Planning for digital assets is more important than ever before.
Technology is fairly unavoidable in the modern world.
On the minimal side of the technological spectrum, people may settle for an email address and a cell phone.
Others, however, live lives so digitized they store all of their information on the cloud and even control multiple features and appliances in their home using accounts on their phones.
According to a recent Westchester & Fairfield County Business Journals article titled “Estate Planning for Digital Assets,” both of groups and everyone in between need to include their digital assets in their estate planning.
What exactly are digital assets?
The most basic definition would be any electronic data a person has a right to access.
These can include airline rewards and miles, cell phone apps, cryptocurrency, email accounts, gaming accounts, e-commerce accounts, loyalty program points, online banking, online subscriptions, photo accounts, and social media accounts.
As individuals amass greater online presences, digital assets have become more prominent in estate planning.
For some people, they are more important than traditional assets because they can have both sentimental and monetary value.
Additionally, they are more vulnerable than many traditional assets because hackers can find their way into financial accounts.
Even if there is no financial benefit to the assets, failing to secure digital assets can be a significant loss.
Consider those who store photos on the cloud.
If these are deleted or access is lost, they may be gone forever.
Money could even be lost in online accounts beyond banking or cryptocurrency.
For example, many gamers have spent traditional money to purchase digital assets with monetary value online.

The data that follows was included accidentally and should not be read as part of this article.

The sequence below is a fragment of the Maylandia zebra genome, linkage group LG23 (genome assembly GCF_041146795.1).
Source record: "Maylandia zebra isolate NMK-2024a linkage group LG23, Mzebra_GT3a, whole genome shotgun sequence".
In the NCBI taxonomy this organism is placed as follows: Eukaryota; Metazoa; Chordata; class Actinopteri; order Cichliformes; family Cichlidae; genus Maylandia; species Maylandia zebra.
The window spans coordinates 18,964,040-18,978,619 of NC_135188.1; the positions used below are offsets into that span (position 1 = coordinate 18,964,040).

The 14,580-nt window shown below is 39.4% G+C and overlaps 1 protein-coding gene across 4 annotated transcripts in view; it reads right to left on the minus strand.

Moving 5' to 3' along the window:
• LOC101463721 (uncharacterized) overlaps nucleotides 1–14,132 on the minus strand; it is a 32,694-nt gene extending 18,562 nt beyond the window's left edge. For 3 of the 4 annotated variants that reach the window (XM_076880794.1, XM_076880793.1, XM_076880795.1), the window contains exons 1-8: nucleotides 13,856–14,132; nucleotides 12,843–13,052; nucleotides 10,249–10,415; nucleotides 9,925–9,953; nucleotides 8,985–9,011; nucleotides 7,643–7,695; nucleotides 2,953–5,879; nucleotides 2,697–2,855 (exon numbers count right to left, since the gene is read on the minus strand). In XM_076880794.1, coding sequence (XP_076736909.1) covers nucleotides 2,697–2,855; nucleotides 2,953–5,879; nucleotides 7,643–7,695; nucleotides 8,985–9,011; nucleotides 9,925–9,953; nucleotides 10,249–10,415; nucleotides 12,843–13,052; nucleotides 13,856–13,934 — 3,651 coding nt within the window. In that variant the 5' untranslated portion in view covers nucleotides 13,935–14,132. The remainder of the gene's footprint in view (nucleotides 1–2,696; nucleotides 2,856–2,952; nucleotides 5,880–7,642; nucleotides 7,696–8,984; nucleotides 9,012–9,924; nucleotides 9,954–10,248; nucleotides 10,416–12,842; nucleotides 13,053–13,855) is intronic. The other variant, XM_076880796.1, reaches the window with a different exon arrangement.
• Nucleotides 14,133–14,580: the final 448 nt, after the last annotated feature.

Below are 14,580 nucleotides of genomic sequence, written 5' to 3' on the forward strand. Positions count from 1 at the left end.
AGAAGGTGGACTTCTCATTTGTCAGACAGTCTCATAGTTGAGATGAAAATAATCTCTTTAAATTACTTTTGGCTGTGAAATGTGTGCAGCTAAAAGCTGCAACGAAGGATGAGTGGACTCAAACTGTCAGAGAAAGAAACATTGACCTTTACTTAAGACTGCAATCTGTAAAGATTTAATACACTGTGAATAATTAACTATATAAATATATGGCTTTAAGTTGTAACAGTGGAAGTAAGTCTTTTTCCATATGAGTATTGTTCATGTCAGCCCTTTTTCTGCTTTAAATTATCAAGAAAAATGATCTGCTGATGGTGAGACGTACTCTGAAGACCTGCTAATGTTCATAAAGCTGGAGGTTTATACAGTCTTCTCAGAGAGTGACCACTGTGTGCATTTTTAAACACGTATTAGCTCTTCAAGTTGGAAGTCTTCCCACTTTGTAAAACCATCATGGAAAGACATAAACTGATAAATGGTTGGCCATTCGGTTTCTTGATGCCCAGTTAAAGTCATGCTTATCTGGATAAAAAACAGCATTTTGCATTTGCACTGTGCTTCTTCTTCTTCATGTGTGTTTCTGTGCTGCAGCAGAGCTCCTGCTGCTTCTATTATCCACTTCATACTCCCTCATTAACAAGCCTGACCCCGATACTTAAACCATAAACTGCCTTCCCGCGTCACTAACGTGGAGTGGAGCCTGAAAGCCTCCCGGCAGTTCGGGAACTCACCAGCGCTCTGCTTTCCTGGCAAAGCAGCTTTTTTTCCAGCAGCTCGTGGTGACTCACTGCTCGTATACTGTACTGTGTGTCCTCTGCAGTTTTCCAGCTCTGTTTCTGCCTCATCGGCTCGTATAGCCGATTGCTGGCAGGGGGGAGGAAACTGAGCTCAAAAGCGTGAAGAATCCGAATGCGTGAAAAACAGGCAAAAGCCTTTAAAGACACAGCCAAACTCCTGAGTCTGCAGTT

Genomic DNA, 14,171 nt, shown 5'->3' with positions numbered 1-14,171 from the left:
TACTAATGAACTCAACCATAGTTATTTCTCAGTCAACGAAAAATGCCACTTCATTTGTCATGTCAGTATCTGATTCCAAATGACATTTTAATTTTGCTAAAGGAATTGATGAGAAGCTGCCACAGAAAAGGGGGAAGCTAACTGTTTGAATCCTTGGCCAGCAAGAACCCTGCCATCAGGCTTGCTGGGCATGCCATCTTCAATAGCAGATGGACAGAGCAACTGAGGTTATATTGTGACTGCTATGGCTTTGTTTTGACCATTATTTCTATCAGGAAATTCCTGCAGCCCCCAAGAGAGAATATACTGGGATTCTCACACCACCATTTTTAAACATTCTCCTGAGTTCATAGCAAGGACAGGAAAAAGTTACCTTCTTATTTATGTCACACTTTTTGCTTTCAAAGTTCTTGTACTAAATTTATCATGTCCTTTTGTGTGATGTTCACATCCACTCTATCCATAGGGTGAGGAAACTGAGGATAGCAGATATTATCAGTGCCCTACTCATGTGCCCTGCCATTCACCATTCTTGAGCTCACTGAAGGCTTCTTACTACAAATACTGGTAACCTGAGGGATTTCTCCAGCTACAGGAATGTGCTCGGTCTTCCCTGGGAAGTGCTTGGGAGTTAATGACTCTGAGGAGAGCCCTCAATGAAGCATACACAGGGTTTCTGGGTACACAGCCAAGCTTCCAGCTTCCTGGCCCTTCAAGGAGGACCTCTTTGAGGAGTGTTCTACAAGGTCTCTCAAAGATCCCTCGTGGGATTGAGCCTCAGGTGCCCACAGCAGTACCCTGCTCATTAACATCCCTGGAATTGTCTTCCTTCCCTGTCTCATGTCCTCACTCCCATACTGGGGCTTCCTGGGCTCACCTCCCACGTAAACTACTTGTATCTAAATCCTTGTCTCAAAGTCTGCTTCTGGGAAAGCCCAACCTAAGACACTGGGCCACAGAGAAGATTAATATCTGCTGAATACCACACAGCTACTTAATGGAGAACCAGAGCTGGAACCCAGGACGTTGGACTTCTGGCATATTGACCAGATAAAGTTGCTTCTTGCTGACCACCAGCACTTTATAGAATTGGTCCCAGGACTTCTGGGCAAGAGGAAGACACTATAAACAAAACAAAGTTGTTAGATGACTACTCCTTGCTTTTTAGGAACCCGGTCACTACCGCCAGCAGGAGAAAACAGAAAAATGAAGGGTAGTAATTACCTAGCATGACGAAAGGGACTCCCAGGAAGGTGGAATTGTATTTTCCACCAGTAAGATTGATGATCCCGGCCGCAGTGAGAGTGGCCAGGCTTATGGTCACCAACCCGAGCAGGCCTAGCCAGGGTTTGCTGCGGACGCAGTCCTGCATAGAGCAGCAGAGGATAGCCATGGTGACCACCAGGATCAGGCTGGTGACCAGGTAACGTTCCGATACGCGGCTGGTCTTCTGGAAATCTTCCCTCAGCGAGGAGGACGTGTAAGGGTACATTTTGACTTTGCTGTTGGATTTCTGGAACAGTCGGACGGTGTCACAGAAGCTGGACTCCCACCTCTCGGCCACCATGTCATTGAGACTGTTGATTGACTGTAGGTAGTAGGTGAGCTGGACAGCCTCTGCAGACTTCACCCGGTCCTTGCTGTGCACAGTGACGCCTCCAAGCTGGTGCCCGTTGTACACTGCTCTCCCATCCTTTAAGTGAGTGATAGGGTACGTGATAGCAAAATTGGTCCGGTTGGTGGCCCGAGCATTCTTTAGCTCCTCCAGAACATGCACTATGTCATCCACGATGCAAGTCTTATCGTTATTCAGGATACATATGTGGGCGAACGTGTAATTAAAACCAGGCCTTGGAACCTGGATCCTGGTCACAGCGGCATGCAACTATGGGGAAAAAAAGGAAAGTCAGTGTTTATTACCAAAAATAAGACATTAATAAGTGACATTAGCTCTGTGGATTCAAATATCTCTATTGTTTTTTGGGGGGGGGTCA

All of this could be lost without proper planning.
How does one organize and protect digital assets?
Begin by identifying all digital accounts.
You should have urls, usernames, passwords, and notes on whether they require third-part authentication.
These third party identifications often involve verification codes being sent to an email address or a phone.
You can utilize an encrypted spreadsheet or a paper list of your digital assets if you keep it in a secure location.
In many states, like Kansas and Missouri, it is possible to grant access to online accounts to your executor through your last will and testament.
In the event of incapacity, you may even be able to provide an agent authority through a Power of Attorney.
Even with these in place, there may be additional complications.
Certain digital platforms only permit the original user to access the account.
Even with authentication codes and passwords, it may be against the Terms of Service Agreement to allow access to another individual in order to protect both the platform and your privacy.
Some platforms are proactive in allowing a legacy contact to be named to be given access to the digital asset after the death of the owner.
Many of these platforms limit what a legacy contact can do.
In some instances, the contact may only delete or memorialize the account.
Review your list and research the policies of each platform.
Should litigation arise about access to a platform, it is helpful to leave specific instructions for your agent or executor regarding your wishes for your digital assets.
Doing so may give your agent or executor a better chance at accomplishing your wishes.
Working with an experienced estate planning attorney in your state of residence is vital to create a plan for your traditional and digital assets.
Reference: Westchester & Fairfield County Business Journals (July 18, 2022) “Estate Planning for Digital Assets”